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Preamble: not middlebrow dismissal, I really like what they're doing here and will pay attention to them going forward. This is just picking a nit that my hypersensitive self just can't resist:

"Fizz buzz style coding problems are less predictive of ability to do well in a programming interview"

I'm sure this is 100% true, but I thought the point of fizzbuzz-type problems were to weed out people who couldn't program at all? It's not to identify good programmers or even competent ones, it's to identify blatantly incompetent ones, which are surprisingly common even when hiring in SV.

I've never personally asked fizzbuzz when interviewing because my company's hiring process seems to do well enough to not require it. However, based on what I read here it's also very good for filtering out narcissistic divas (i.e., the occasional HN posters who pop a monocle when they get asked fizzbuzz: "how dare someone ask a dumb question that is beneath me?!? Needless to say, I walked out of the interview immediately! Harrumph!").

Maybe Triplebyte's article is using the term "fizzbuzz-type problem" to refer to any contrived programming problem, but in common usage fizzbuzz-type problems are bozo filters that serve no higher purpose than filtering out bozos.




It would be interesting to separate out the sensitivity (how often does the test give a positive result on good candidates?) from specificity (how often does the test give a negative result on bad candidates?) for each of these tests. I'd guess a fizz-buzz-style test has good sensitivity but terrible specificity.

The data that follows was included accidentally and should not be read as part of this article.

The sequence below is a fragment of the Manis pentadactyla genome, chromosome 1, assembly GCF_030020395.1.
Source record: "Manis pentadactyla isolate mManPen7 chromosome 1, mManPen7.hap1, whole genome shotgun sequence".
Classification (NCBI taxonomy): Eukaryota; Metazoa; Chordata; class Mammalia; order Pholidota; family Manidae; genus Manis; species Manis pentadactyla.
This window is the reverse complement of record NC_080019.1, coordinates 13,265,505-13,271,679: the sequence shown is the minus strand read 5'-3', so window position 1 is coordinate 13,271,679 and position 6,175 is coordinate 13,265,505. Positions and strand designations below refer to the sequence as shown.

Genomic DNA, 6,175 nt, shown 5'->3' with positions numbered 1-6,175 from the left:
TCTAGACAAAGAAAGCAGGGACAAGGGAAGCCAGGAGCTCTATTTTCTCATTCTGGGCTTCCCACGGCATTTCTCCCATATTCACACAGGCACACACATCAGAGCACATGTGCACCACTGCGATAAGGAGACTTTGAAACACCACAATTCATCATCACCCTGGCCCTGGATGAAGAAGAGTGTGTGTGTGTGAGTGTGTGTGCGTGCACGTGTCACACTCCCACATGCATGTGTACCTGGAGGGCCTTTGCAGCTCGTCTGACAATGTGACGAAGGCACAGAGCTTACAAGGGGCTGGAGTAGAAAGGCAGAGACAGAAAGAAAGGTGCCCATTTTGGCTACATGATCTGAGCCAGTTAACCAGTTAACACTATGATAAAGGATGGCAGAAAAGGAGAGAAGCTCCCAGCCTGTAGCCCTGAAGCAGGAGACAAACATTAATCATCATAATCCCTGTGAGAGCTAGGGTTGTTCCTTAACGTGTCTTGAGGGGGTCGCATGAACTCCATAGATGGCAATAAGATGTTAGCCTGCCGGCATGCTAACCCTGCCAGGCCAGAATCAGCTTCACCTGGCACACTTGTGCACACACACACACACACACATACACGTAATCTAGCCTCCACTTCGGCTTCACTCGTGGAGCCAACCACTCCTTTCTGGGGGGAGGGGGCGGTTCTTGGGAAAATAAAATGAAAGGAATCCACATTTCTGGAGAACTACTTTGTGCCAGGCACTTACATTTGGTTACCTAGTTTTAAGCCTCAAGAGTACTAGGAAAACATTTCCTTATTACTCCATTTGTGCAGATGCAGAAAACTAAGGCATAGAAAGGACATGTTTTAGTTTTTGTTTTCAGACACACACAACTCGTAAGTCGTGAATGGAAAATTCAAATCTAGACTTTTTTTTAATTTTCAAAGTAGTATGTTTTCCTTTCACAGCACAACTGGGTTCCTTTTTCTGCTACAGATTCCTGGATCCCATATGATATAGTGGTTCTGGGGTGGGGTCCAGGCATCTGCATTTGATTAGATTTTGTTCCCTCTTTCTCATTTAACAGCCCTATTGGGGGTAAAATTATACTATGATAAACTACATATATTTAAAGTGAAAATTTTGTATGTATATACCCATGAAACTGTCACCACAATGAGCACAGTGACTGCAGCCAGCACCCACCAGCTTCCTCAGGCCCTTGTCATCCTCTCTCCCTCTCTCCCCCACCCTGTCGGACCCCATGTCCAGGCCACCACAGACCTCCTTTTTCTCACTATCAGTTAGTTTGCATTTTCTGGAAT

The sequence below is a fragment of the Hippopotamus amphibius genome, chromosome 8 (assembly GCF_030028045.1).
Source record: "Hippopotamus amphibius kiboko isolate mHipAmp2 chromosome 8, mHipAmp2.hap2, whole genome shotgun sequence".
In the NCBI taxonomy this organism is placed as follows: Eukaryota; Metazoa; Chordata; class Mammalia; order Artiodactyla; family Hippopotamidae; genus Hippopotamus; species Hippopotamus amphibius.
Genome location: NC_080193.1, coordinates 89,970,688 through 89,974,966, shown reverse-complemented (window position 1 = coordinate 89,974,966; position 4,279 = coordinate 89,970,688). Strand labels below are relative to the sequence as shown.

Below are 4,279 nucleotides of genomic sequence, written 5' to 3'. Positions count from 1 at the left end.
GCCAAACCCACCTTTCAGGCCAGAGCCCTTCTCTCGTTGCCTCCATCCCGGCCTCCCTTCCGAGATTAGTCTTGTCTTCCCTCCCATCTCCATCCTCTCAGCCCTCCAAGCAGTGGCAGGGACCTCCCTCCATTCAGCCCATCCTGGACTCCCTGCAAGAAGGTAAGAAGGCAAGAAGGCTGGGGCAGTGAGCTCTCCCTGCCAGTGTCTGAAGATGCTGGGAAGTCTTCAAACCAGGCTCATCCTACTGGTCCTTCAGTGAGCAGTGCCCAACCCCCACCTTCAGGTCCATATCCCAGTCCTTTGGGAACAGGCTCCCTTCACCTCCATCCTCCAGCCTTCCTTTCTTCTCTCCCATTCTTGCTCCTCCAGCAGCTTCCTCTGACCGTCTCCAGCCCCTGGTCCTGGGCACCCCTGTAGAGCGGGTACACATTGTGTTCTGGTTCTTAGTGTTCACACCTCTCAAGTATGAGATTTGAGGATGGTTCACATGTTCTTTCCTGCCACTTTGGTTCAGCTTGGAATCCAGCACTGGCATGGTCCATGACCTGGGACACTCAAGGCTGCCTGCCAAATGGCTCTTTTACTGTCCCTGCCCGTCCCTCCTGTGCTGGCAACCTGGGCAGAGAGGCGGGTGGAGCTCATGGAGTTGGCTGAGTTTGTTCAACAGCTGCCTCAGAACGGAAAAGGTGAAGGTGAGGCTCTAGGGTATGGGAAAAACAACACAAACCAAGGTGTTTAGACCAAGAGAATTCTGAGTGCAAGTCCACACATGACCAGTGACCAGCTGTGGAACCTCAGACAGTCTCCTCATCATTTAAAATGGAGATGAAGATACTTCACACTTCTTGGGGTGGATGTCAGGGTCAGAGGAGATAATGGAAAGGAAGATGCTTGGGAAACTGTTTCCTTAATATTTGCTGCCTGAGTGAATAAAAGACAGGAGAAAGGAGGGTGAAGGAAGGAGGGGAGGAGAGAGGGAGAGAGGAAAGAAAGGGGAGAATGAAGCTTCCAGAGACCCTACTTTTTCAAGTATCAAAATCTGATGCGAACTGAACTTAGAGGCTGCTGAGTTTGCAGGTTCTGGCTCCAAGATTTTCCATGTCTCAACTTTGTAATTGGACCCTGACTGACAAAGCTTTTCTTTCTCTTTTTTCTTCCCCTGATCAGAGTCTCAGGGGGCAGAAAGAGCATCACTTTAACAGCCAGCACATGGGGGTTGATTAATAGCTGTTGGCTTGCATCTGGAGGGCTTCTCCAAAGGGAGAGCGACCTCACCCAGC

Yeah, we're just using it to mean a asking a simple programming problem (of fizzbuzz difficulty).


But if you're not evaluating the ones who fail, then what's the point of it? you're just grading for style points?

What I take away from your article is that being able to solve a FizzBuzz-style problem isn't correlated with being able to do a more intensive programming task later, which surprised me. What I take away from your comments here is that among people who were able to solve a FizzBuzz-style problem, some variety of style point scoring isn't correlated with being able to do a more intensive programming task, which... okay, that's totally plausible, and much less surprising/interesting.


I just can't imagine any hiring process in which someone could fail fizzbuzz (or something of that level of difficulty) and still be considered a good fit for any sort of programming job. Failing fizzbuzz means someone can't program professionally, but passing it doesn't mean anything other than meeting the lowest possible standard. Likewise for anything of that same level of difficulty.




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